A town hall meeting this week hosted by two state lawmakers in Louisville was organized "to discuss school funding and to answer questions," according to event announcements.
Rep. Mike Foote, D-Lafayette, and Sen. Matt Jones, D-Louisville, invited the public to the Louisville library Wednesday night. The topic -- education funding -- was noted on Foote's website, as well as on the Colorado House Democrats website and in the Camera.
But a vast majority of the more than 100 people who packed the meeting were intent on discussing another topic: gun rights, and why Jones should vote against a package of gun-control bills that will begin making their way through the Senate next week.
"I told people we are going to listen to our panelists, who we had arranged to be there, and would talk to them when that was over," Jones said Friday. "It was difficult, but people were pretty respectful and sat through the meeting and even asked questions."
Just why the Second Amendment advocates -- including some from as far away as Littleton and Castle Rock -- chose to attend a meeting about proposed school funding legislation was not entirely clear to Jones.
Based on information collected by his aide, who was welcoming people to the meeting, he believes some of them may have been led to believe the town hall discussion was to be centered on gun rights issues. Jones' aide told him one man produced a flier from the National Rifle Association indicating the meeting was about gun legislation.
"Our understanding is that there were gun groups saying that the town hall was about guns and there were other emails saying it was about education, but go talk about guns," Jones said.
Jones and Foote said they made a point to stay after the education discussion had wrapped up -- and half an hour after the library had closed -- to listen to gun advocates' comments.
"It was tense, but that is our responsibility as elected officials to listen to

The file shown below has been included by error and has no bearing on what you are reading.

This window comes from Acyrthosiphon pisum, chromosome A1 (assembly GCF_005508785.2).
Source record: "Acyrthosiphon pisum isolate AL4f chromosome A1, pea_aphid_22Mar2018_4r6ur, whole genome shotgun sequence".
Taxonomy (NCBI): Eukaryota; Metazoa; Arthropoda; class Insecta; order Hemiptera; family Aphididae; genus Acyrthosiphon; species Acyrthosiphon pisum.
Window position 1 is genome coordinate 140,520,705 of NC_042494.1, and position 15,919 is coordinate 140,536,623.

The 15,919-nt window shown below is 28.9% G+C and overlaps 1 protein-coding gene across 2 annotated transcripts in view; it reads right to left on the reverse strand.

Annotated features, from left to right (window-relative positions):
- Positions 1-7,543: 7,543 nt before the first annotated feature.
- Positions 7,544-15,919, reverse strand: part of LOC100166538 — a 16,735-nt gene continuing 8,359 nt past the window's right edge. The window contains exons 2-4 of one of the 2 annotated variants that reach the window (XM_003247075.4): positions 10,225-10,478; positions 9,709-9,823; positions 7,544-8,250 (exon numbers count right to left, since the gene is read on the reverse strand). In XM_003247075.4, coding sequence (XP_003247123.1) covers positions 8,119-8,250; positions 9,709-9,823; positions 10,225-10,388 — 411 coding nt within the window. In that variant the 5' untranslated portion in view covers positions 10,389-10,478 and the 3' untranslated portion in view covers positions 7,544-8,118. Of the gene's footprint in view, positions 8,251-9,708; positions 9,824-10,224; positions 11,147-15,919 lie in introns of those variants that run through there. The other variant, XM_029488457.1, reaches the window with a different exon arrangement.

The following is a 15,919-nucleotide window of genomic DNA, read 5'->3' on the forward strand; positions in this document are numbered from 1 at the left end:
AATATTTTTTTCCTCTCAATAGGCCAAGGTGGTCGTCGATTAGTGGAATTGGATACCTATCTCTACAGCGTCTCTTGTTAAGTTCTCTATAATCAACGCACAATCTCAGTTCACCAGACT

people, and that means everybody," Jones said.
The two lawmakers aren't the only Democrats who have had their events crashed by gun-rights advocates.
So many people wanted to talk about the issue at state Sen. Angela Giron's town hall discussion about foreclosure on Feb. 16 that the Pueblo Democrat scheduled a second town hall meeting about guns for the following weekend, according to Doug Schepman, spokesman for the Senate Democrats.
One entity encouraging gun owners to make their voices heard at Democratic town halls is Rocky Mountain Gun Owners, Colorado's largest gun rights lobby.
The group's website on Friday listed four Democratic events taking place today across the state, including an informal meeting Giron will hold at 9 a.m.
The RMGO website is also encouraging advocates to attend a town hall meeting being held by Sen. Jeanne Nicholson, D-Gilpin County, to "politely, but firmly" ask her to oppose gun-control legislation. The site does not list a topic for Nicholson's meeting, but her website notes the topic is child welfare.
Sen. Greg Brophy, R-Wray, said he thinks lawmakers selecting a topic for their town hall events -- telling their constituents what they will talk about and when -- is "kind of arrogant," and he prefers to talk to voters about what they want to hear about.
Brophy likely helped drive gun-rights advocates to Wednesday's event in Louisville and other Democratic events around the state. An ardent gun-rights advocate who has challenged Gov. John Hickenlooper to a debate on the topic via Twitter, Brophy said he receives hundreds of emails from people everyday voicing their opposition to the gun-control legislation the Senate will take up Monday. He said he does his best to get back to people, often advising them to lobby lawmakers from their district in person.
"The most effective thing you can do is go see your legislator in person," Brophy said, outlining what he tells concerned voters via email. "If you can't make it to the state Capitol, here are a bunch of town meetings where you can go and catch them."
Brophy said he sent an email encouraging people to attend Wednesday's event in Louisville, then later received feedback from some attendees voicing displeasure with Jones and his unwillingness to say how he plans to vote on the package of bills.
"Constituents deserve to know how you are going to vote," Brophy said.
Jones is vice chairman of the Senate State, Veterans and Military Affairs Committee. The body on Monday will hear three gun control bills: HB-1229, which would establish universal background checks for gun sales; HB-1228, which would require a background check fee; and HB-1226, which would ban concealed weapons from college campuses.
Jones said he plans to wait until he has heard the hearing testimony before deciding how he will vote on the bills.
Contact Camera Staff Writer Joe Rubino at 303-473-1328 or firstname.lastname@example.org. ___